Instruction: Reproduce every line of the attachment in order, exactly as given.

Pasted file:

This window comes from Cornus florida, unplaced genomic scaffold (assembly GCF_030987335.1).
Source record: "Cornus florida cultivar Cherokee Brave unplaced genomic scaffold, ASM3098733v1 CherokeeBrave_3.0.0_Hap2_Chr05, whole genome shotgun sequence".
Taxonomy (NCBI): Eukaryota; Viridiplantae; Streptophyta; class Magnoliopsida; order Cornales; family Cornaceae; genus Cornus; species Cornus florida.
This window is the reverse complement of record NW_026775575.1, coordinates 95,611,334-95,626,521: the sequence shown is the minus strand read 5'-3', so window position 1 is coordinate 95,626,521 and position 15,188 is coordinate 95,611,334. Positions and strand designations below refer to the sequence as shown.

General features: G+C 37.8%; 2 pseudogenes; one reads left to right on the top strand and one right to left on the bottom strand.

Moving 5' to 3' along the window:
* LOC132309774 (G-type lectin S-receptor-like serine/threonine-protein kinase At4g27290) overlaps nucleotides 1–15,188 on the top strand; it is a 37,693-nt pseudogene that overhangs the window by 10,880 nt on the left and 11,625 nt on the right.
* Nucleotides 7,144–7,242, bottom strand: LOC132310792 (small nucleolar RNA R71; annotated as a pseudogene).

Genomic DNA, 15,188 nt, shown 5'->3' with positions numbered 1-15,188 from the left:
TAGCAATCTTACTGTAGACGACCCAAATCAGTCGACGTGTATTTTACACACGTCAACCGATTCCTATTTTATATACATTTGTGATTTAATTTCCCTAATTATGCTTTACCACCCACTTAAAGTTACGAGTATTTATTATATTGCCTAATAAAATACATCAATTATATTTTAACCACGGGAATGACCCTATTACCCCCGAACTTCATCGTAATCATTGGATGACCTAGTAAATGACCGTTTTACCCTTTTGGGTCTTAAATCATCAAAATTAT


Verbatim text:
This window comes from Cornus florida, unplaced genomic scaffold (assembly GCF_030987335.1).
Source record: "Cornus florida cultivar Cherokee Brave unplaced genomic scaffold, ASM3098733v1 CherokeeBrave_3.0.0_Hap2_Chr05, whole genome shotgun sequence".
Taxonomy (NCBI): Eukaryota; Viridiplantae; Streptophyta; class Magnoliopsida; order Cornales; family Cornaceae; genus Cornus; species Cornus florida.
This window is the reverse complement of record NW_026775575.1, coordinates 95,611,334-95,626,521: the sequence shown is the minus strand read 5'-3', so window position 1 is coordinate 95,626,521 and position 15,188 is coordinate 95,611,334. Positions and strand designations below refer to the sequence as shown.

General features: G+C 37.8%; 2 pseudogenes; one reads left to right on the top strand and one right to left on the bottom strand.

Moving 5' to 3' along the window:
* LOC132309774 (G-type lectin S-receptor-like serine/threonine-protein kinase At4g27290) overlaps nucleotides 1–15,188 on the top strand; it is a 37,693-nt pseudogene that overhangs the window by 10,880 nt on the left and 11,625 nt on the right.
* Nucleotides 7,144–7,242, bottom strand: LOC132310792 (small nucleolar RNA R71; annotated as a pseudogene).

Genomic DNA, 15,188 nt, shown 5'->3' with positions numbered 1-15,188 from the left:
TAGCAATCTTACTGTAGACGACCCAAATCAGTCGACGTGTATTTTACACACGTCAACCGATTCCTATTTTATATACATTTGTGATTTAATTTCCCTAATTATGCTTTACCACCCACTTAAAGTTACGAGTATTTATTATATTGCCTAATAAAATACATCAATTATATTTTAACCACGGGAATGACCCTATTACCCCCGAACTTCATCGTAATCATTGGATGACCTAGTAAATGACCGTTTTACCCTTTTGGGTCTTAAATCATCAAAATTAT